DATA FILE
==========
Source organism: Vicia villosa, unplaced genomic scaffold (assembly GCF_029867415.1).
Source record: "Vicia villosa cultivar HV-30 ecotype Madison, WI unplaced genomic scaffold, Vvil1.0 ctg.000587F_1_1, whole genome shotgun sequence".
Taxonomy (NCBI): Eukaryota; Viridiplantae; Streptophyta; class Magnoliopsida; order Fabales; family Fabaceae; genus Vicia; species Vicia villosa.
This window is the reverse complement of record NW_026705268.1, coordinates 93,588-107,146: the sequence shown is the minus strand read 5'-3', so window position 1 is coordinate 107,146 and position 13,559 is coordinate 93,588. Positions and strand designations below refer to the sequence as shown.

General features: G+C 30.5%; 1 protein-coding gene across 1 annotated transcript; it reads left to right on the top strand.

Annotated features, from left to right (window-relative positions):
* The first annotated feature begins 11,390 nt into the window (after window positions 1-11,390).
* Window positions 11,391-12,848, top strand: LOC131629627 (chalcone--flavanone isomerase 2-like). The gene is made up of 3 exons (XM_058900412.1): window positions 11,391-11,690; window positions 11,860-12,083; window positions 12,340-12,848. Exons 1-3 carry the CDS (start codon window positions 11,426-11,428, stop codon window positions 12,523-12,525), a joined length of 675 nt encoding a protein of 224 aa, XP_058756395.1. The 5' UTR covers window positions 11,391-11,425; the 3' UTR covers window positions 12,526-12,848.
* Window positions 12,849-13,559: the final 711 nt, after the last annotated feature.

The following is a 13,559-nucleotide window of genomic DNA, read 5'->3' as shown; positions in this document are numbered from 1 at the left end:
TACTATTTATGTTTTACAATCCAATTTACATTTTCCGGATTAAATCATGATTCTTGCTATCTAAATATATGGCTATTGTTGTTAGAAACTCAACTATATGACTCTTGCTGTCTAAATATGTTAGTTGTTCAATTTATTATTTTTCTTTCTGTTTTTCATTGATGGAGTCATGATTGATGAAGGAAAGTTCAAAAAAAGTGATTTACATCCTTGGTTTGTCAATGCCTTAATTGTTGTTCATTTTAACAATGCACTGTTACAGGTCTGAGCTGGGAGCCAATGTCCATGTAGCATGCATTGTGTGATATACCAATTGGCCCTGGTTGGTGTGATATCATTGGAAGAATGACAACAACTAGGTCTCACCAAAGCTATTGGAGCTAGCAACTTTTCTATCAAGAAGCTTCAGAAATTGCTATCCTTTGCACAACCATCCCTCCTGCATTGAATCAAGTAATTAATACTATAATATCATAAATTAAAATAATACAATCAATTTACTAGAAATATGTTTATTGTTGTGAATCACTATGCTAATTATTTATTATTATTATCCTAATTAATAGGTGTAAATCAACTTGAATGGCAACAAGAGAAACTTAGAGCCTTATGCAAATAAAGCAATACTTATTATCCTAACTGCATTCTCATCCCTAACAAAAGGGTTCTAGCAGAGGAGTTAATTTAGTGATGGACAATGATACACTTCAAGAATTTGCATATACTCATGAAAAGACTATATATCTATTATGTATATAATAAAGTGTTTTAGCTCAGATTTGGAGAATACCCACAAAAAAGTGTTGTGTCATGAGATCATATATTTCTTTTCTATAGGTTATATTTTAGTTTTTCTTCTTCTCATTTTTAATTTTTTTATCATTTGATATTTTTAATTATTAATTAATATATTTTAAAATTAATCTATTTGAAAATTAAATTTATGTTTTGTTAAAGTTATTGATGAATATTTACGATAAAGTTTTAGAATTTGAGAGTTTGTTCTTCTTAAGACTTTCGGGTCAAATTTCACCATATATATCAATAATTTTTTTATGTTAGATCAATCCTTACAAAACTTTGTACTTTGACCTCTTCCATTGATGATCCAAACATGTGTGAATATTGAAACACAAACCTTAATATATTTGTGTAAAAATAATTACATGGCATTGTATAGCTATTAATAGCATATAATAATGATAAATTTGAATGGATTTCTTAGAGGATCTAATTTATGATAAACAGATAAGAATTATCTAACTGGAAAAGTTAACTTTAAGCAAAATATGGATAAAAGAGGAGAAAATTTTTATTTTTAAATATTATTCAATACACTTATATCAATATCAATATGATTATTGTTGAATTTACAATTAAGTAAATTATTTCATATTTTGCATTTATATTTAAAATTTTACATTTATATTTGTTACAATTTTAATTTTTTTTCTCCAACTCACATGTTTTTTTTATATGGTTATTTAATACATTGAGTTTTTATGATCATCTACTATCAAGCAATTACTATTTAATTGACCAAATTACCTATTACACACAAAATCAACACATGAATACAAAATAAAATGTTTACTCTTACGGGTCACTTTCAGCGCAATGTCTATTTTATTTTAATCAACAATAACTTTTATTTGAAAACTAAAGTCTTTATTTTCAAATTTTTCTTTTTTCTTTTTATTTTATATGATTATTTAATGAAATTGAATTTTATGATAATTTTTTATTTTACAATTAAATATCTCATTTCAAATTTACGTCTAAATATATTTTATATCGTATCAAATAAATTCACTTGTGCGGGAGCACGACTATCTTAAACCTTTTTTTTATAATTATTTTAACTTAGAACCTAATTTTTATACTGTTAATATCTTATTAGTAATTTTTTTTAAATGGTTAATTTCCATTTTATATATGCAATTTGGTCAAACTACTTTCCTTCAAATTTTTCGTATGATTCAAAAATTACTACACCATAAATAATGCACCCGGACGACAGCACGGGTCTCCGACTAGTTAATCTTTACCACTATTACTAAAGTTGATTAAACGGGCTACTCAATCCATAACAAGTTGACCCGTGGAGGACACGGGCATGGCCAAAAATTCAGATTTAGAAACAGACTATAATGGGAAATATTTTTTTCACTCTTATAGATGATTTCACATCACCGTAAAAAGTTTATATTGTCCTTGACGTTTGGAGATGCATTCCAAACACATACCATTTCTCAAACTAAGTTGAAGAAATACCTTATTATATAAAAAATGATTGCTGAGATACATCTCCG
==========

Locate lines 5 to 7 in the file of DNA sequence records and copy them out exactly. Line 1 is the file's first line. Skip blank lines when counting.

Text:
General features: G+C 30.5%; 1 protein-coding gene across 1 annotated transcript; it reads left to right on the top strand.

Annotated features, from left to right (window-relative positions):
* The first annotated feature begins 11,390 nt into the window (after window positions 1-11,390).